All of these positive efforts by regulators and supervisors reflect a growing recognition that sound accounting policies and meaningful public disclosure by banking and other financial organizations and by nonbanking companies can improve market discipline. With sufficient, accurate, and relevant information, market participants can better evaluate counterparty risks and adjust the availability and pricing of funds to promote better allocation of financial resources. Thus, more-effective market discipline can, in a sense, "regulate" the risk-taking activities of banks and other firms in ways that can complement supervision and regulation of financial institutions and foster stable financial markets.

The concept of market discipline has assumed greater importance among international banking supervisors with the publication of the new International Capital Framework, called Basel II, which seeks to strengthen the market's ability to aid bank supervisors in regulating capital adequacy. As you know, in addition to pillars on risk-based capital requirements (pillar 1) and risk-based supervision (pillar 2), Basel II includes the very important pillar 3, which addresses disclosure of risks and capital adequacy to enhance market discipline. This approach to capital regulation, with its market-discipline component, signals that sound accounting and disclosure will continue to be important parts of the global bank supervisory approach for many years to come.

In addition to disclosure and market discipline, supervisors and regulators around the world recognize the need for stronger audit and control standards for financial services firms and other companies. The quality of management information and supervisory and financial reporting is dramatically affected by internal control systems, including internal audit programs and reviews by external auditors. Sound supervisory and financial reporting, good internal controls, and quality audits are becoming more important to financial services regulators because they directly affect regulators' ability to promptly identify institutions in distress and work toward a satisfactory resolution.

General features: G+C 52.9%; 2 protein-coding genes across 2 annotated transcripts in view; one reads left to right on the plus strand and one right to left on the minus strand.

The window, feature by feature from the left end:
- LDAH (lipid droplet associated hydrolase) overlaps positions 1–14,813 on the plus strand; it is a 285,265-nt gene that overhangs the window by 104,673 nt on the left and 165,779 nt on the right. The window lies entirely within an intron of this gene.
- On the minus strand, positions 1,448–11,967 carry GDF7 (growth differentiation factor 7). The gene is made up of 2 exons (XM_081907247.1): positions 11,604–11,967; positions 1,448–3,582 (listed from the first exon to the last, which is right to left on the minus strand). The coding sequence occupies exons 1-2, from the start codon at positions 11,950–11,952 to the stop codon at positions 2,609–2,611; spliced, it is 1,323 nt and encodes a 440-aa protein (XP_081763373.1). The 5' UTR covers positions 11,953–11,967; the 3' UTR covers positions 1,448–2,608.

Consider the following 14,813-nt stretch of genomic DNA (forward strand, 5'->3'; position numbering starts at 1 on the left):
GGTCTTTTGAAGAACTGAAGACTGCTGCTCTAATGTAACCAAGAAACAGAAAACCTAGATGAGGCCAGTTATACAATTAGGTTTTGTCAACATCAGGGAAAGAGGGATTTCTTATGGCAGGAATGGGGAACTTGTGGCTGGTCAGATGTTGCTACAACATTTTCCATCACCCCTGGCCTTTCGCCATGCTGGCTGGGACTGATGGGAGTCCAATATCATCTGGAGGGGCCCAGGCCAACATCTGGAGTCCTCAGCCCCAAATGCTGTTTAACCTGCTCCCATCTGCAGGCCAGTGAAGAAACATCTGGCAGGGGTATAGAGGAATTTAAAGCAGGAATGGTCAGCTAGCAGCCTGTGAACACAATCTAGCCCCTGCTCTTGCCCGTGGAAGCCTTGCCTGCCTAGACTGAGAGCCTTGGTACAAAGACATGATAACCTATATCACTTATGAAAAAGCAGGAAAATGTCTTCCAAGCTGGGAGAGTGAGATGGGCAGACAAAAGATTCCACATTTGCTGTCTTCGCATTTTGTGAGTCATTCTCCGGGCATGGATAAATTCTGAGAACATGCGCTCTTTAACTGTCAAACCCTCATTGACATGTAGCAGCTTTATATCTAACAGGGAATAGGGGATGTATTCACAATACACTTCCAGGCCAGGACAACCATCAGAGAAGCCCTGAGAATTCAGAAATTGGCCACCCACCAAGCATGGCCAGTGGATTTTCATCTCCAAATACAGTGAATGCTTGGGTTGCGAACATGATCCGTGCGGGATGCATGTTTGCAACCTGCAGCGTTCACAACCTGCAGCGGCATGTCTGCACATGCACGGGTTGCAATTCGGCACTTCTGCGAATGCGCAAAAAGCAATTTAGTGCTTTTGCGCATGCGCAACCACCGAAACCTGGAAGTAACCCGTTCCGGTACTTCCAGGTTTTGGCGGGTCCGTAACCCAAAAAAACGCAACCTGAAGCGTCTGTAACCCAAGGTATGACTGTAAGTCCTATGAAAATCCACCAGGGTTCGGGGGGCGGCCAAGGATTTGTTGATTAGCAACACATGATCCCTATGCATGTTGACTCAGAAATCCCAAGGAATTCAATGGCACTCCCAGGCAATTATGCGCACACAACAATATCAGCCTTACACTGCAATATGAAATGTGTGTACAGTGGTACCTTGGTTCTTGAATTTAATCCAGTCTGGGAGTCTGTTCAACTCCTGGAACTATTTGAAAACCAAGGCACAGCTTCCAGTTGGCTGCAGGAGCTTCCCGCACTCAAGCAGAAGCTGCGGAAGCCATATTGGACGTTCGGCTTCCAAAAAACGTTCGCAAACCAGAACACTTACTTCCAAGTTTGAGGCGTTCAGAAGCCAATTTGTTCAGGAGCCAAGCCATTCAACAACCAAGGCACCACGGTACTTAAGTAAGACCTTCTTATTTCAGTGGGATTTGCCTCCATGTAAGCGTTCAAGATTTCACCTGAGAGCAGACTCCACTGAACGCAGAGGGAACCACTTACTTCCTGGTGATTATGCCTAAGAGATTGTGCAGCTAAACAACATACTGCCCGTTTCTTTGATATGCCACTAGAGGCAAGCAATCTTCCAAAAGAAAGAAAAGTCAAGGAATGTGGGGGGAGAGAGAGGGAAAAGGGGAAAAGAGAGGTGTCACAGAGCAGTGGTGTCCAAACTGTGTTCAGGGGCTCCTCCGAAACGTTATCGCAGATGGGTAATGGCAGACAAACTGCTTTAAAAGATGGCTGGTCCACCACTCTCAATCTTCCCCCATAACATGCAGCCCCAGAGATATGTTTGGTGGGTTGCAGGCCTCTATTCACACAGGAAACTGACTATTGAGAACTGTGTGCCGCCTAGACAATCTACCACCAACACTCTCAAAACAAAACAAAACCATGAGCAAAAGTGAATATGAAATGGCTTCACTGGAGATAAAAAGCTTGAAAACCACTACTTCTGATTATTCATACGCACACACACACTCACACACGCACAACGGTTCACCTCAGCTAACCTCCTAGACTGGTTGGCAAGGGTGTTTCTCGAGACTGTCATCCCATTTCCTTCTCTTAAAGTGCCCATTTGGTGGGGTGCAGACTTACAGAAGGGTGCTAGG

This shared understanding of the importance of sound audit and control practices led to an unprecedented level of cooperation among the international regulatory community--in this case, IOSCO, the Basel Committee, the IAIS, the European Commission (EC), the World Bank, and the Financial Stability Forum, which came to be known as the Monitoring Group. Working together, they were able to develop a common position on reforms. This common position served as a basis for dialogue with the leadership of IFAC about establishing a credible independent oversight authority to help enhance the integrity and objectivity of the IAASB's international audit-standards-setting processes. This led to the creation of the new Public Interest Oversight Board of IFAC, which is now busy assuming its new responsibilities. The Public Interest Oversight Board (PIOB) should, over time, lead to enhanced audit standards and practices around the world. The Financial Stability Forum is pleased to have been a strong supporter of this initiative, and I am happy to see that the PIOB is represented at this roundtable today together with the leaders of IFAC and many Monitoring Group representatives.